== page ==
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Govt set to collect Shs 145 billion in rental tax within Kampala

Aerial view of Kampala

Aerial view of Kampala

Ramathan Ggoobi, the permanent secretary of the ministry of Finance, has said the government expects to earn at least Shs 145 billion from rental income tax from the Kampala metropolitan area within the financial year 2022/2023. The amount, if collected, would be the highest ever.

At the breakfast meeting with URA officials, Ggoobi added that this is due to the implementation of number of improvements to tax legislation that came into effect on July 1, 2022, as well as the deployment of Uganda Revenue Authority’s (URA) Rental Tax Compliance System (rTCS).

He said rental tax has always been a major source of revenue for the government. However, the tax body estimates that only eight per cent of landlords are actually complying with their rental tax obligations.

URA commissioner general John Musinguzi explained that whereas many Ugandan landlords are earning large amounts of income, many still do not pay taxes. They all demand better services from the few taxes paid by faithful citizens.

Discussing the improvements to tax legislation, Robert Lumanyika, the URA acting Public and Corporate Affairs manager, explains that since July 1, 2022, individual taxpayers who earn income from rentals above the threshold of Shs 2.82 million have been taxed at the rate of 12 per cent of their annual rental income.

However, individuals can claim up to 75 per cent of allowable deductions for expenses and losses incurred while generating rental income, thereby reducing the rental income earned liability. After considering the allowable deductions, the effective tax rate for individuals can be as low as three per cent.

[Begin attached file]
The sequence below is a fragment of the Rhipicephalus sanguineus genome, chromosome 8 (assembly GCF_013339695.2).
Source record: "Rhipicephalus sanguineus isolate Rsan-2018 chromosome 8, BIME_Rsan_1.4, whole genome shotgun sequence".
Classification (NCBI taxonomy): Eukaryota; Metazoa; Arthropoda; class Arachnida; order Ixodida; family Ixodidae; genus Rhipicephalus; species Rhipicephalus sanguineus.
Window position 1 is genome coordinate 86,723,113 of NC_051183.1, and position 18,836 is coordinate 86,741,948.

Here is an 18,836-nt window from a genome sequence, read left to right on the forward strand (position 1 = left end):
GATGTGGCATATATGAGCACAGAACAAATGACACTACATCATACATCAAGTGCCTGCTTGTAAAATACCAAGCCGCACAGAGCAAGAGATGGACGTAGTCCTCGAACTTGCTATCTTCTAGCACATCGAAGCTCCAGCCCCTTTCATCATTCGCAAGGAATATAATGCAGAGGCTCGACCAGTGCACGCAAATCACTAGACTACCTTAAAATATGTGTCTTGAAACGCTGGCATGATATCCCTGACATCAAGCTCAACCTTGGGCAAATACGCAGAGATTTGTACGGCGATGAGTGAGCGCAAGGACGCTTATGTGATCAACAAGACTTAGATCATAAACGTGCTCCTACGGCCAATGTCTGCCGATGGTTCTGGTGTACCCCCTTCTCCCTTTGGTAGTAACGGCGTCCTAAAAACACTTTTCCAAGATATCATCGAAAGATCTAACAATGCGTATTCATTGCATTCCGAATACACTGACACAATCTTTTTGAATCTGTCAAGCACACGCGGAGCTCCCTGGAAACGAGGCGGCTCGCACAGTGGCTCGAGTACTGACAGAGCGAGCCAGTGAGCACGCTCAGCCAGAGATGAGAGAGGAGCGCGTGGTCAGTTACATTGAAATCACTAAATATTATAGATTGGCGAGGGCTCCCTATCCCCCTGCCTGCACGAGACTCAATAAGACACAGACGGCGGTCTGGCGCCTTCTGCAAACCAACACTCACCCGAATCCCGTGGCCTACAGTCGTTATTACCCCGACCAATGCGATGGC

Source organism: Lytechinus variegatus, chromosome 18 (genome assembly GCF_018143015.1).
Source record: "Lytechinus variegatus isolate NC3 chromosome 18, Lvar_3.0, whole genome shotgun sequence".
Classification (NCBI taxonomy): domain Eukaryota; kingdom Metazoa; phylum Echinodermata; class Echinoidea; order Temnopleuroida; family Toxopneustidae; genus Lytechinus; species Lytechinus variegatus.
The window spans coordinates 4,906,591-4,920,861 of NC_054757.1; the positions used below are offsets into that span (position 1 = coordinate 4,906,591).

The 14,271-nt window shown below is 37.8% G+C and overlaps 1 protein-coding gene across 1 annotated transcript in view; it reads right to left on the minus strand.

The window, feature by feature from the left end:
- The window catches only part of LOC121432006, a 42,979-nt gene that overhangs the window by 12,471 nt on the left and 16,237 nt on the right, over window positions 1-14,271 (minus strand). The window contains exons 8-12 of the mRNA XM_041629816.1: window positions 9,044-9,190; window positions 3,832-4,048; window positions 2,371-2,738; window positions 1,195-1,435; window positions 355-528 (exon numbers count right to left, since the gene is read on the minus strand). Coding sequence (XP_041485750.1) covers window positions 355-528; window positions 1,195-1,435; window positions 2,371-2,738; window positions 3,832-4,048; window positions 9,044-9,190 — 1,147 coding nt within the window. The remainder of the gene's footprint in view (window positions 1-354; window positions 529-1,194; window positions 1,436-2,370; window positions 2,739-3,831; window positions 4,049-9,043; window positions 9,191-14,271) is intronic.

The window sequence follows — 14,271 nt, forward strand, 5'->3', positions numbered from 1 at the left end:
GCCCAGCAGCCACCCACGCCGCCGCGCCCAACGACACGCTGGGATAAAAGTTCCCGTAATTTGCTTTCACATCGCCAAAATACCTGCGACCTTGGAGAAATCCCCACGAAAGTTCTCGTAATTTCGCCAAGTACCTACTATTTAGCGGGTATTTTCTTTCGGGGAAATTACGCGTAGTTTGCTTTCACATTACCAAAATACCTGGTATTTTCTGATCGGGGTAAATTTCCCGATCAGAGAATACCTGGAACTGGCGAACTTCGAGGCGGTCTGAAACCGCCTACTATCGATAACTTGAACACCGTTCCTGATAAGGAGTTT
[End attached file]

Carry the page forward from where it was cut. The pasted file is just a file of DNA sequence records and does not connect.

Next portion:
In April of this year, URA deployed a new intelligence tool aimed at identifying the non-compliant landlords in Uganda and improving rental income tax collection. The big data platform known as the Rental Tax Compliance System (rTCS) ingests various government data sets, then organizes the data into a coherent visual display that can be readily interpreted and understood by URA’s tax investigators.

The data is scored and sorted by likelihood of tax deficiency, with link graphs to show the relationships between people and properties, and a geospatial display of a landlord’s rental properties on a map.

Eight ministries, departments, and agencies (MDAs) contributed data for the collaboration to identify landlords not declaring income, including the ministry of Lands, Housing and Urban Development (MLHUD), National Identification and Registration Authority (NIRA), Kampala Capital City Authority (KCCA), ministry of Local Government (LG), National Water and Sewerage Corporation (NWSC), Uganda Communications Commission (UCC), and URA. The rTCS is part of a larger digital component under the Domestic Revenue Mobilization Strategy (DRMS), meant to run from 2019 to 2024.

The DRMS is a five-year medium-term strategy by government to strengthen Uganda’s internal revenue generation capacity to sufficiently meet budgetary expenditures and hence reduce on foreign debt and donor dependency.

The DRMS core objective is to improve tax collection and ultimately increase tax-to-GDP ratio to between 16 per cent and 18 per cent by 2025. The government acknowledges the urgent need to widen the tax base of every tax-paying individual in order to contribute to national development and to reduce Uganda’s dependency on debt.

URA projects by the end of the strategy implementation in 2025, the figure of registered taxpayers will have grown from approximately two million to five million.


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